Churchill developed a close relationship with Brigadier General Charles Howard Foulkes. Churchill urged Foulkes to provide him with effective ways of using chemical weapons against the German Army. In November 1917 Churchill advocated the production of gas bombs to be dropped by aircraft. However, this idea was rejected "because it would involve the deaths of many French and Belgian civilians behind German lines and take too many scarce servicemen to operate and maintain the aircraft and bombs."
On 6th April, 1918, Churchill told Louis Loucheur, the French Minister of Armaments: "I am... in favour of the greatest possible development of gas-warfare." In a paper he produced for the War Cabinet he argued for the widespread deployment of tanks, large-scale bombing attacks on German civilians and the mass use of chemical warfare. Foulkes told Churchill that his scientists were working on a very powerful new chemical weapon codenamed "M Device".
According to Giles Milton, the author of Russian Roulette: How British Spies Thwarted Lenin's Global Plot (2013): "Trials at Porton suggested that the M Device was indeed a terrible new weapon. The active ingredient in the M Device was diphenylaminechloroarsine, a highly toxic chemical. A thermogenerator was used to convert this chemical into a dense smoke that would incapacitate any soldier unfortunate enough to inhale it... The symptoms were violent and deeply unpleasant. Uncontrollable vomiting, coughing up blood and instant and crippling fatigue were the most common features.... Victims who were not killed outright were struck down by lassitude and left depressed for long periods."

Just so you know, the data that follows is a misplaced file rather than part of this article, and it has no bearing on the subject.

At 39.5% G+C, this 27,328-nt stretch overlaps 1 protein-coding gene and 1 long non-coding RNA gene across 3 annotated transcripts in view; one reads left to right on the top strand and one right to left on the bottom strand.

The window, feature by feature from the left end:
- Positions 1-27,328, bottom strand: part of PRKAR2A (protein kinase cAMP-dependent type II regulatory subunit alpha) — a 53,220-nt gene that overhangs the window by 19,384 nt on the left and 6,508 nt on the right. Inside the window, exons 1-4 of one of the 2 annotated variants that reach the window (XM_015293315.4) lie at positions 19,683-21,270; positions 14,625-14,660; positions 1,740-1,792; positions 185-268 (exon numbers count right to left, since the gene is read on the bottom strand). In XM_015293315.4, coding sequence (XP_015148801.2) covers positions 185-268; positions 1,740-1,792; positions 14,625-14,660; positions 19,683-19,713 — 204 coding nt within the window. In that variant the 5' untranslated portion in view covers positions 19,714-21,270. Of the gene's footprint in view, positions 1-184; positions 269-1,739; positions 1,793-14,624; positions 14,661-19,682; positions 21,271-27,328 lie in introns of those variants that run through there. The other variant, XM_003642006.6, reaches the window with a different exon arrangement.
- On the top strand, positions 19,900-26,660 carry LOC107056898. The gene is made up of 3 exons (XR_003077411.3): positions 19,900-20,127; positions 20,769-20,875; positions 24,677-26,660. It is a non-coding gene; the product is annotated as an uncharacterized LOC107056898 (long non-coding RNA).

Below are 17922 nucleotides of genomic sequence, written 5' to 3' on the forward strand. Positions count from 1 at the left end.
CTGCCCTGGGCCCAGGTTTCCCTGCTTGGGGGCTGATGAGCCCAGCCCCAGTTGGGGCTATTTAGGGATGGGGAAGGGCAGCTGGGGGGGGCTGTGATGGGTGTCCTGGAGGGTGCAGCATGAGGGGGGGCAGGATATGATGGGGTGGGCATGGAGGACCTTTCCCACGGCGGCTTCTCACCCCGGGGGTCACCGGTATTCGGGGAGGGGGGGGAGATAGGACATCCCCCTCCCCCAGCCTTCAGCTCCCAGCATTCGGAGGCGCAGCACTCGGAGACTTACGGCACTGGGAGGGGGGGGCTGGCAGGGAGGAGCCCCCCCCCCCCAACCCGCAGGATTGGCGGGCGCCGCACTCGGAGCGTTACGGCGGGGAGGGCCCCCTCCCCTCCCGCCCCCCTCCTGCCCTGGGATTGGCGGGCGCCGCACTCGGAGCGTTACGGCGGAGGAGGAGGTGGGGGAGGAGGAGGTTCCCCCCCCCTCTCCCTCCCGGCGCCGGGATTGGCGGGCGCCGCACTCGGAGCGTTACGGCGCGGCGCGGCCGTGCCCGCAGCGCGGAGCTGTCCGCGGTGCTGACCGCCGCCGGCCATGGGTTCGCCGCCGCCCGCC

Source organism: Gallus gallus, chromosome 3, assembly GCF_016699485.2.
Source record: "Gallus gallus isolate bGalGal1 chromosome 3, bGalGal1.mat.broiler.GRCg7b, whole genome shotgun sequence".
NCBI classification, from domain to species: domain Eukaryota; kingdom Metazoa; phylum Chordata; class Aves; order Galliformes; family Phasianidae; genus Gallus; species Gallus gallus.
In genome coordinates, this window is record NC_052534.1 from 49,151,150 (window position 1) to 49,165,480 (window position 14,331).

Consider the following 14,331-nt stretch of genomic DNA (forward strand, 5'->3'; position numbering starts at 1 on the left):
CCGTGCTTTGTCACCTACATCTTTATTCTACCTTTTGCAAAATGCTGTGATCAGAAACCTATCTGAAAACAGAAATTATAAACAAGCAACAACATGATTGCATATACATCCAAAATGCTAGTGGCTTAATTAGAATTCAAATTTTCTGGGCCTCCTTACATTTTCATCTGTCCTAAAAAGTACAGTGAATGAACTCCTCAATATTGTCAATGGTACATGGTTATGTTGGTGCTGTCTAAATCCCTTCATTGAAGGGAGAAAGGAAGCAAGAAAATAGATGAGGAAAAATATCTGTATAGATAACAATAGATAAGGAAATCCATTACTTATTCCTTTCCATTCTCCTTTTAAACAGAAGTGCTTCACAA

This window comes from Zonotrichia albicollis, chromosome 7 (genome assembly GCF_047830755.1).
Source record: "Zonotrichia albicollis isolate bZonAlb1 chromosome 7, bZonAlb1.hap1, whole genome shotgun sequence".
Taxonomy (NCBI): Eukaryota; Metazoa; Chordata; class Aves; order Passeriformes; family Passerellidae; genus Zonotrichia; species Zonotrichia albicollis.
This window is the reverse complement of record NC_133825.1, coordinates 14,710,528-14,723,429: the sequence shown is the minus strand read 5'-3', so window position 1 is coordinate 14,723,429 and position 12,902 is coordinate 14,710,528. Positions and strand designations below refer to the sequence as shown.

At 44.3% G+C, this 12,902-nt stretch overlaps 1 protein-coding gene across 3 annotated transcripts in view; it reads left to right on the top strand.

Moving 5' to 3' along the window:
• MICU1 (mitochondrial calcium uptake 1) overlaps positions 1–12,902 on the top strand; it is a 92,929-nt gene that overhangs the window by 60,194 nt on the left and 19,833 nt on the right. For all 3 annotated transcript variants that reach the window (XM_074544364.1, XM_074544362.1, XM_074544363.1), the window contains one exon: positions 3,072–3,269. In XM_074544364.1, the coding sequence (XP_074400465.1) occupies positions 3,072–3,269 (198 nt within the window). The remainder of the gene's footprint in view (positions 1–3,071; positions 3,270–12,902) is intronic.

Churchill hoped that he would be able to use the top secret "M Device", an exploding shell that released a highly toxic gas derived from arsenic. Foulkes called it "the most effective chemical weapon ever devised". The scientist, John Haldane, later described the impact of this new weapon: "The pain in the head is described as like that caused when fresh water gets into the nose when bathing, but infinitely more severe... accompanied by the most appalling mental distress and misery." Foulkes argued that the strategy should be "the discharge of gas on a stupendous scale". This was to be followed by "a British attack, bypassing the trenches filled with suffocating and dying men". However, the war came to an end in November, 1918, before this strategy could be deployed.
It has been estimated that the Germans used 68,000 tons of gas against Allied soldiers. This was more than the French Army (36,000) and the British Army (25,000). An estimated 91,198 soldiers died as a result of poison gas attacks and another 1.2 million were hospitalized. The Russian Army, with 56,000 deaths, suffered more than any other armed force.
Brigadier General Charles Howard Foulkes published Gas: The True Story of the Special Brigade in 1934. In the book Foulkes claims that the total British casualties due to gas amounted to 181,053 of which 6,109 were fatal. However, he admitted that this did not include the men who died after the war due to the effects of gas poisoning. He added that the German Army had not published details of their gas casualties.
Poison Gas Deaths: 1914-1918
|British Gas Casualties: 1914-18|